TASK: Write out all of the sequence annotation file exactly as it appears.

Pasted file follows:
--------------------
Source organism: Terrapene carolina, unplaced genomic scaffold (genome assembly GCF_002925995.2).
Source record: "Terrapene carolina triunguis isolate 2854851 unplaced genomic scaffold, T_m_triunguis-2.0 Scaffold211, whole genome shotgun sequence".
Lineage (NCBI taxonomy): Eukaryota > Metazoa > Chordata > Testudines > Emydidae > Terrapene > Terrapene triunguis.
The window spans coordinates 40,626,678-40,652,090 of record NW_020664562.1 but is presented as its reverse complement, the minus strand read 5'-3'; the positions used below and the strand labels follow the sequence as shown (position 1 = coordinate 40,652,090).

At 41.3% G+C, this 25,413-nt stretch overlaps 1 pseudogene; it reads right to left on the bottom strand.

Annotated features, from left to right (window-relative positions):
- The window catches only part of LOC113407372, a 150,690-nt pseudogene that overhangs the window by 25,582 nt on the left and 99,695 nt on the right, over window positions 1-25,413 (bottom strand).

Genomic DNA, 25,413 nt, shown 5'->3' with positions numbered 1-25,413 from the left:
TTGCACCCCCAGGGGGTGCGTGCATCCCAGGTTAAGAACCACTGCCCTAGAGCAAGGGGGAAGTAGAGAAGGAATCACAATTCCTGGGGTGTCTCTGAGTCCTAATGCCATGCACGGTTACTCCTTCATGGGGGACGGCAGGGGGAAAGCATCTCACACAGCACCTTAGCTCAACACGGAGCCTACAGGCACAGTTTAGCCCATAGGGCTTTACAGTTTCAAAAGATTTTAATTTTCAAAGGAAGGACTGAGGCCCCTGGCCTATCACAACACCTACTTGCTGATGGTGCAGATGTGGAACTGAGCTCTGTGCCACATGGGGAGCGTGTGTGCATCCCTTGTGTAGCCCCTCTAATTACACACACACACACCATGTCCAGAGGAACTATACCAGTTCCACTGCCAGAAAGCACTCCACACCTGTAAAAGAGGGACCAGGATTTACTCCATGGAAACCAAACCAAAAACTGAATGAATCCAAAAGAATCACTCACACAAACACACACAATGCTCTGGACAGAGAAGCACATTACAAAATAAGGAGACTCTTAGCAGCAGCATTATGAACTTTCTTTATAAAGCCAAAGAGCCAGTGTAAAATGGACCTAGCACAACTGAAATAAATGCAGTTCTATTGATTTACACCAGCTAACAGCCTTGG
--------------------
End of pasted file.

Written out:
Source organism: Terrapene carolina, unplaced genomic scaffold (genome assembly GCF_002925995.2).
Source record: "Terrapene carolina triunguis isolate 2854851 unplaced genomic scaffold, T_m_triunguis-2.0 Scaffold211, whole genome shotgun sequence".
Lineage (NCBI taxonomy): Eukaryota > Metazoa > Chordata > Testudines > Emydidae > Terrapene > Terrapene triunguis.
The window spans coordinates 40,626,678-40,652,090 of record NW_020664562.1 but is presented as its reverse complement, the minus strand read 5'-3'; the positions used below and the strand labels follow the sequence as shown (position 1 = coordinate 40,652,090).

At 41.3% G+C, this 25,413-nt stretch overlaps 1 pseudogene; it reads right to left on the bottom strand.

Annotated features, from left to right (window-relative positions):
- The window catches only part of LOC113407372, a 150,690-nt pseudogene that overhangs the window by 25,582 nt on the left and 99,695 nt on the right, over window positions 1-25,413 (bottom strand).

Genomic DNA, 25,413 nt, shown 5'->3' with positions numbered 1-25,413 from the left:
TTGCACCCCCAGGGGGTGCGTGCATCCCAGGTTAAGAACCACTGCCCTAGAGCAAGGGGGAAGTAGAGAAGGAATCACAATTCCTGGGGTGTCTCTGAGTCCTAATGCCATGCACGGTTACTCCTTCATGGGGGACGGCAGGGGGAAAGCATCTCACACAGCACCTTAGCTCAACACGGAGCCTACAGGCACAGTTTAGCCCATAGGGCTTTACAGTTTCAAAAGATTTTAATTTTCAAAGGAAGGACTGAGGCCCCTGGCCTATCACAACACCTACTTGCTGATGGTGCAGATGTGGAACTGAGCTCTGTGCCACATGGGGAGCGTGTGTGCATCCCTTGTGTAGCCCCTCTAATTACACACACACACACCATGTCCAGAGGAACTATACCAGTTCCACTGCCAGAAAGCACTCCACACCTGTAAAAGAGGGACCAGGATTTACTCCATGGAAACCAAACCAAAAACTGAATGAATCCAAAAGAATCACTCACACAAACACACACAATGCTCTGGACAGAGAAGCACATTACAAAATAAGGAGACTCTTAGCAGCAGCATTATGAACTTTCTTTATAAAGCCAAAGAGCCAGTGTAAAATGGACCTAGCACAACTGAAATAAATGCAGTTCTATTGATTTACACCAGCTAACAGCCTTGG